But on the other hand, with no indications that the conflict in Ukraine is about to end at the present time, President Xi has taken steps to distance himself from his Russian counterpart, including China’s signing of a statement during the G-20 summit, in November 2022 in Bali. Indonesia, China, along with its other member states, reaffirmed their strong condemnation of the war in Ukraine.
The summit that took place between President Xi Jinping and his counterpart, US President “Joe Biden”, on the sidelines of the G20 meetings, also helped ease tensions between the two largest powers in the world, as the two leaders jointly warned the Kremlin in Russia, because of a Russian statement, About the imminent outbreak of a nuclear war against Ukraine.
The first American comment on the event of Chinese President Xi Jinping’s visit to Russia came through a State Department spokesperson, in a statement, to express Washington’s concern about China’s alliance with Russia, in light of Moscow’s continued brutal and illegal invasion of Ukraine, according to the official American statements.
Here came the United States and Europe’s warning to China of the consequences of providing any military assistance to Russia in its war against Ukraine or helping it evade internationally imposed sanctions.
Here came the joint declaration between Moscow and Beijing to continue strengthening their strategic and comprehensive partnership relations, emphasizing the rejection of attempts to build a unipolar world dominated by Washington, because that American hegemony has acquired an ugly form in recent times. The Chinese Foreign Ministry’s response also came with an emphasis on China’s support for Russia in strengthening its position as a major power in the international arena.
During Chinese President Xi Jinping’s visit to Russia, it will be emphasized that China is ready to continue to provide mutual support to Russia on issues related to their core interests, such as:
(Sovereignty and security, intensification of strategic coordination between the two countries, and strengthening communication and coordination in the main international and regional organizations in whose membership they participate, such as: “The United Nations, BRICS Group, Shanghai Cooperation Organization”)
Here, Russian President “Putin” opposes any attempts by any external forces to interfere in China’s internal affairs, such as the situation in Xinjiang, Hong Kong and Taiwan, with his Chinese counterpart, “Xi”, asserting that Beijing has always made independent judgments regarding Russia, foremost of which is its war against Ukraine.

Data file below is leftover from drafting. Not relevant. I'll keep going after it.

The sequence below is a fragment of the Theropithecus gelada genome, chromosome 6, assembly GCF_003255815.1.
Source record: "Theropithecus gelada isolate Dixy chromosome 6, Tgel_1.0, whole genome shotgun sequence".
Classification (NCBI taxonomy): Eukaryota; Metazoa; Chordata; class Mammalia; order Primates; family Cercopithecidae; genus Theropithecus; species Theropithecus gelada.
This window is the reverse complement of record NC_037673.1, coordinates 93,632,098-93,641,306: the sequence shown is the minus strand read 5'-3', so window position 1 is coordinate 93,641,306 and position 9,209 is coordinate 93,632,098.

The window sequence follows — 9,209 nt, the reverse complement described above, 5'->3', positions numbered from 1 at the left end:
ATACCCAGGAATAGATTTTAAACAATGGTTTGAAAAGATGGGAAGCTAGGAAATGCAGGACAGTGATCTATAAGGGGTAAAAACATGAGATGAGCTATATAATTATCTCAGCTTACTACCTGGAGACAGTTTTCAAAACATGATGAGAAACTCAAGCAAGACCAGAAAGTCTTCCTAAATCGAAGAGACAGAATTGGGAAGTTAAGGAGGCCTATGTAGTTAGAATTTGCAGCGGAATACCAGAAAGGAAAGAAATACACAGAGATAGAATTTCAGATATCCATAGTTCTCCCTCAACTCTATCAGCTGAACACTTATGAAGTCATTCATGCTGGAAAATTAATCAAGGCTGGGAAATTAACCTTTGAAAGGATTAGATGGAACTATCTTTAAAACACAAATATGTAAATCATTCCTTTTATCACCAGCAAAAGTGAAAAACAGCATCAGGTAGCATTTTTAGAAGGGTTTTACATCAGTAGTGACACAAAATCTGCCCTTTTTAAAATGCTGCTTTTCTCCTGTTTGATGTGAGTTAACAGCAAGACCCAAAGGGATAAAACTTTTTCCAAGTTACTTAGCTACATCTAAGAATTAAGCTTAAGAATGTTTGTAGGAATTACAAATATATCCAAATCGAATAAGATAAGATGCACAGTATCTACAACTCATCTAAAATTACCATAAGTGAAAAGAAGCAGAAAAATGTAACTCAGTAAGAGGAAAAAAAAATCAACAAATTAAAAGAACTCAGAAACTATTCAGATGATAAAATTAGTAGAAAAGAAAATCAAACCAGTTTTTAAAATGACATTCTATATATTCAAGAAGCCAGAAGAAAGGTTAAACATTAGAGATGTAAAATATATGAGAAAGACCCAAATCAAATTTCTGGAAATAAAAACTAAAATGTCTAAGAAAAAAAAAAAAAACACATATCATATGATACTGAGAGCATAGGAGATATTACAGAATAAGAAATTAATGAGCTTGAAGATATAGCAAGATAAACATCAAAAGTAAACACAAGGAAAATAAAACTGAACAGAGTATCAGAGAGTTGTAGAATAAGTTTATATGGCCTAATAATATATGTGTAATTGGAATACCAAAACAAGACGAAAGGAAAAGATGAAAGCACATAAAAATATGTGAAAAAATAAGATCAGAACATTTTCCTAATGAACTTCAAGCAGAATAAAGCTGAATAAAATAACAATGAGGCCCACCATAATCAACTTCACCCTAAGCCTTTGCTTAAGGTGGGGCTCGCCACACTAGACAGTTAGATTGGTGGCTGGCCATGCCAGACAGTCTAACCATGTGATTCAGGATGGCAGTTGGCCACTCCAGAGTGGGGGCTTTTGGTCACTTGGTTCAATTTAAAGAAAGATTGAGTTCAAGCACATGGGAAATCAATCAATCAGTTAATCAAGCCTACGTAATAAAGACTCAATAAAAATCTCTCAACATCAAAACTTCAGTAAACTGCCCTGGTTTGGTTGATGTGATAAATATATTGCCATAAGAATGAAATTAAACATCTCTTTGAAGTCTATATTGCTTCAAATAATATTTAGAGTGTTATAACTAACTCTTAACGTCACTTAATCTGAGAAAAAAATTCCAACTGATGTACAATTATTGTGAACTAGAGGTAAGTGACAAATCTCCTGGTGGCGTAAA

During the visit, Chinese President “Xi Jinping” is expected to call on all parties to the conflict between Russia and Ukraine to find a peaceful solution, with the Chinese leadership willing to play a constructive role in this process. And while the Chinese government called earlier to adopt peace between Russia and Ukraine, it stressed at the same time its understanding of Russia’s security concerns, and its condemnation of the supply of weapons from the West to the capital, “Kyiv”.
At the end of February 2022, Beijing abstained from voting on a UN Security Council resolution condemning the Kremlin’s actions regarding Ukraine. And this is despite Washington’s pressure on Beijing to adopt a position more in line with the Western position, but China refused to take any hostile stances or measures towards Russia, which it always describes as a “strategic partner”.
Hence, we conclude the extent of the great Chinese political solidarity with Moscow. With the increase in the overall Chinese trade movement with the Russian side, and China essentially abandoning Ukraine’s support despite their previous relations in favor of Moscow, Beijing also expanded its financial transactions with the Russians without using the currency of the dollar or the euro, and doubled future cooperation for the development of military technology with Russia while conducting the Joint Russian-Chinese military exercises in the Pacific region. In my personal belief, the American concern itself is not from a joint official Russian-Chinese alliance, but rather the fear of the compatibility of the policies of the two countries, which follow two different authoritarian regimes according to the classification of America and the West, and oppose the world order that the United States of America controls internationally in the recent time. The two parties together may impede the ability of the United States of America to implement some of its international goals, and thus influence the American influence internationally.
Chinese Communist Party and the path of “high-quality development” at Guangdong Province